I was prepared to re-schedule settlement (with another lender) and incur additional costs. Luckily it did not come to that.

There appears to be a lack of appreciation that retirees are just as capable of managing their financial affairs as well as any other age demographic. Financial Institutions seem to adopt either a bullying or condescending manner when dealing with “age positive” customers, and as such should be subject to discrimination laws…


#10

I’m on a disability pension with great credit rating, bills have ALWAYS been paid on time, gas and electricity bills have both 2/3 hundred dollars in credit, all my bills go via direct debit or centrepay and can’t get approved for a credit card for $2000 which would only be used for emergency vet treatments for my dogs. Even the bank which I’ve been a member of for over 25 years turned me down.


#11

We are self-funded retirees and for many years have had an ANZ Visa Platinum card account, with a high credit limit and a “companion” Amex card. Our credit record is impeccable. We have never paid any accounts late and the credit card balance is paid to zero on time every month. Earlier this year, ANZ decided to discontinue the companion Amex card.

In order to continue earning Qantas points at a higher rate than the Visa card allowed, I applied to Amex for a new Qantas Amex Discovery card, after noting from their web site that the qualifications were:
I am aged over 18
I am an Australian citizen or permanent resident or hold a current Business Long Stay Visa (subclass 457)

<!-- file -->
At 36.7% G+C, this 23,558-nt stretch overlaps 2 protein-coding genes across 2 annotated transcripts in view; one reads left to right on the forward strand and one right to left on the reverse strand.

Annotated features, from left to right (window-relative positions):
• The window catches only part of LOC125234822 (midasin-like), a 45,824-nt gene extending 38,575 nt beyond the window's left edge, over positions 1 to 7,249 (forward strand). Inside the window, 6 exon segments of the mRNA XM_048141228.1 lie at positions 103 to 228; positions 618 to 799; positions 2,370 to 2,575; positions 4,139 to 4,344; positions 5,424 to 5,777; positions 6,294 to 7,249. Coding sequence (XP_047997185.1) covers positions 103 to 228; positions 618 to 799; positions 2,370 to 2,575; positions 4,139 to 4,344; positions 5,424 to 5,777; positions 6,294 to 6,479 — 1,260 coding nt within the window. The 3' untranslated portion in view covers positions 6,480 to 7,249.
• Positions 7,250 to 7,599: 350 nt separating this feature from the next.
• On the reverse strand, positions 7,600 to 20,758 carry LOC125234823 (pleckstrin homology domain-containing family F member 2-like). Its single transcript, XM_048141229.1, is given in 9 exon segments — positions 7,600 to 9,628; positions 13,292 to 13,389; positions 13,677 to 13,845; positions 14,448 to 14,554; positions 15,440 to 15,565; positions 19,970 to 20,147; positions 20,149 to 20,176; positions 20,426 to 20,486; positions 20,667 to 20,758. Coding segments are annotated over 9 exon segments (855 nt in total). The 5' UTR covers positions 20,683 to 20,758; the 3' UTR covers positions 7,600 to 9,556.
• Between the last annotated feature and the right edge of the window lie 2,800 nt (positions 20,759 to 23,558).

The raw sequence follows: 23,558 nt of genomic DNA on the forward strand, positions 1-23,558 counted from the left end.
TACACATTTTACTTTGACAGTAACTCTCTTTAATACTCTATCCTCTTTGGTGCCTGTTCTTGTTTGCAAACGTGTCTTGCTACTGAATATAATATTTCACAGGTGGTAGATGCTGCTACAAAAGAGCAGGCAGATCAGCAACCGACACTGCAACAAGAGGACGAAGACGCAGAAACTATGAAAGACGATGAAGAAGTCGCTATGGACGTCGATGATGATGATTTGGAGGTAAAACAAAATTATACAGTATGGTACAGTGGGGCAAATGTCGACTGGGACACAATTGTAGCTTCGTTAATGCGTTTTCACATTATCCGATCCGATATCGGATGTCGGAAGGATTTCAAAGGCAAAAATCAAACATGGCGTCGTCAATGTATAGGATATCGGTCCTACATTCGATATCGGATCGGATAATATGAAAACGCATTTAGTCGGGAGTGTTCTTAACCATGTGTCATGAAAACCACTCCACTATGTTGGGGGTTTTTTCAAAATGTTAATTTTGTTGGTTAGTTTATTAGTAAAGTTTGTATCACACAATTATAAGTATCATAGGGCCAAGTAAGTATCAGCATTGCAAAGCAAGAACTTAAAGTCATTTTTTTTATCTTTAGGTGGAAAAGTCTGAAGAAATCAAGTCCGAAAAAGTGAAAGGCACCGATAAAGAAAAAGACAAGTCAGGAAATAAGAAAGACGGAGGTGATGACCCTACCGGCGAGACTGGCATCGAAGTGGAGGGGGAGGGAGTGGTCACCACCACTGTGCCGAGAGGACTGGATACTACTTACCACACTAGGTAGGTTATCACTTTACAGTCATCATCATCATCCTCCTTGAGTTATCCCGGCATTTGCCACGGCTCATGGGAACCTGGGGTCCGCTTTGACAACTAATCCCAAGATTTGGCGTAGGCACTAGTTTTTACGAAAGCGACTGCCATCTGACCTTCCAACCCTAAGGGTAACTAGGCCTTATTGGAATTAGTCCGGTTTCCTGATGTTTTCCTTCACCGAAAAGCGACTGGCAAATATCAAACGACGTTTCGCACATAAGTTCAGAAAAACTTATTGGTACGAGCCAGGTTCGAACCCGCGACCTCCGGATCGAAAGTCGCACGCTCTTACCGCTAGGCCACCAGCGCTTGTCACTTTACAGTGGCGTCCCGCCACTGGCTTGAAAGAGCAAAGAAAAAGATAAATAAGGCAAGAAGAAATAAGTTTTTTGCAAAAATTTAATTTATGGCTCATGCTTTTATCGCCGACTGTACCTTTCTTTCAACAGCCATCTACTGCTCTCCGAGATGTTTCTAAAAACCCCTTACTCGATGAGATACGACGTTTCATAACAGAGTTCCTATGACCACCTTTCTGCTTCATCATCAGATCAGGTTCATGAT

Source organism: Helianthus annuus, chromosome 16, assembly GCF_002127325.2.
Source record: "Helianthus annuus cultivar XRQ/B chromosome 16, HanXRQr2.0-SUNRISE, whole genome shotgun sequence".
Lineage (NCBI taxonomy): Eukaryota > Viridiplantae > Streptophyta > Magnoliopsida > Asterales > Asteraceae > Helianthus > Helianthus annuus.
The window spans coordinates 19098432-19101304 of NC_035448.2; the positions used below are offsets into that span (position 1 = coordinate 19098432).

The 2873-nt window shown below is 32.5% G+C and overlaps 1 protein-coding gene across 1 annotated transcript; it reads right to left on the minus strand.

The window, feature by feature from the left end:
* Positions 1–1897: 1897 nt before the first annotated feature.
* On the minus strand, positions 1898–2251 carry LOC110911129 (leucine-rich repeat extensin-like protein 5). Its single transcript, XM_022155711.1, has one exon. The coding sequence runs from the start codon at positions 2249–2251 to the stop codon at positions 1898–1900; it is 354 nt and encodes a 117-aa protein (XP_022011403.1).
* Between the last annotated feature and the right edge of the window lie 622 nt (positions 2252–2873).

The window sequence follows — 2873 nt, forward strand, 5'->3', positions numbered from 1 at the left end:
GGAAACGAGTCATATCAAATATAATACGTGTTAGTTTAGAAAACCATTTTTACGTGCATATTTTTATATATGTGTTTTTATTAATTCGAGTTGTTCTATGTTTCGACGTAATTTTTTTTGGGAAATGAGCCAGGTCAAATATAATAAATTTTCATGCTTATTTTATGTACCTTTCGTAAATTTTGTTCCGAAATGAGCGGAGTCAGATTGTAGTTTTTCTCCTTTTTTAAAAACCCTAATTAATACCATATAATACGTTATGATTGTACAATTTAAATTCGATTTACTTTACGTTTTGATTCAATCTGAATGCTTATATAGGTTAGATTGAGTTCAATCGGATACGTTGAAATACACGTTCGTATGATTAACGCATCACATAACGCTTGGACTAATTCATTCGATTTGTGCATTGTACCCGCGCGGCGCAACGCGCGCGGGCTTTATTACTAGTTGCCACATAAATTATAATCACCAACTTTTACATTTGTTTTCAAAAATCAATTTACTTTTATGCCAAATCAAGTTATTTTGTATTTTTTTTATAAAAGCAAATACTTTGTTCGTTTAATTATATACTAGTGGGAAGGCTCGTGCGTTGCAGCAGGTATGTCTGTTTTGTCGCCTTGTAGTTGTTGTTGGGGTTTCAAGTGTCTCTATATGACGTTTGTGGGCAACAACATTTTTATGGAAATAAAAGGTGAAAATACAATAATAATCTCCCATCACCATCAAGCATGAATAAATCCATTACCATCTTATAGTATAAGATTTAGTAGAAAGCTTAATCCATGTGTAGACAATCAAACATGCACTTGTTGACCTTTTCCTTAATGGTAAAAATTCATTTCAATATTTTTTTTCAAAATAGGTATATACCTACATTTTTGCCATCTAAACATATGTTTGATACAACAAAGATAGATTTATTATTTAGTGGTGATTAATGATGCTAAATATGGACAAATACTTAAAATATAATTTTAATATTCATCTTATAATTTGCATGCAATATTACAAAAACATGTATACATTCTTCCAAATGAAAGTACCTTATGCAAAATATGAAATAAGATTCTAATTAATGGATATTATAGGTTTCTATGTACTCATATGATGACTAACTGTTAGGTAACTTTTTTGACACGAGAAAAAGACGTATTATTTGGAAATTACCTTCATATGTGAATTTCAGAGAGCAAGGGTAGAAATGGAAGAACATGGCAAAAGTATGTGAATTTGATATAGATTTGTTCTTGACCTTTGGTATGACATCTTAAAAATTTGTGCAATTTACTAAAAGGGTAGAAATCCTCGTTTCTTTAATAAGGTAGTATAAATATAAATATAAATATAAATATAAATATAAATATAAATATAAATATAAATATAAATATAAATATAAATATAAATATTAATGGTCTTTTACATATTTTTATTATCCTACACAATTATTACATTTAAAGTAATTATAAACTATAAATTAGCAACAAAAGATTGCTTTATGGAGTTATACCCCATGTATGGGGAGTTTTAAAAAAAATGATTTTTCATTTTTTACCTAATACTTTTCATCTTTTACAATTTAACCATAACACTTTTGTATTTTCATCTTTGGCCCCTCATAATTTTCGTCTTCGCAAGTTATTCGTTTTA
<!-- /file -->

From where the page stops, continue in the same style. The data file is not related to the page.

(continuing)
I have a personal or household gross (pre-tax) annual income of $35,000 or more
I have no history of bad debt or payment default.

We amply met those qualifications, so I was astounded and upset when the application was refused on the grounds of insufficient income. When I tried to contact the organisation to obtain further details I was told that no discussion could be entered into. I was further told that I could not re-apply until 90 days has elapsed from the rejected application.

It was then an easy decision that we will never deal with these Amex people again. They evidently have no loyalty to their customers so they will get none from us.


#12

I am with you 100%, but be aware that your ANZ Amex was an ANZ issued card and product, not an Amex issued card. They are two distinctly different companies that issue Amex branded cards their own ways in spite of the commonality of the Amex branding, Amex merchant fees, and processing.


#13

Thanks TheBBG. Understood. Following this debacle I applied for a “free” credit report because I feared the refusal would be recorded on my credit record. The report from Equifax was incomplete and unhelpful because they wanted to charge me for the full credit report that I had understood was going to be free. I recorded this experience on the relevant Choice Community topic.


#14

We’d like to thanks everyone for their contributions on this issue. Here’s the article we produced as a result:


#15

I think the easy credit holiday is over, the banks are pulling in their collective heads due to increased regulatory oversight and the likelihood that there is a lot of liar credit already in the community. Unfortunately it appears the increasing diligence is catching otherwise erstwhile good customers who have due to their circumstances little or no salaried income.
I feel with the massive run up in household debt over the last few years there is likely a lot of zombie credit out there some of which likely will never be repaid and I think the financial institutions realise that too…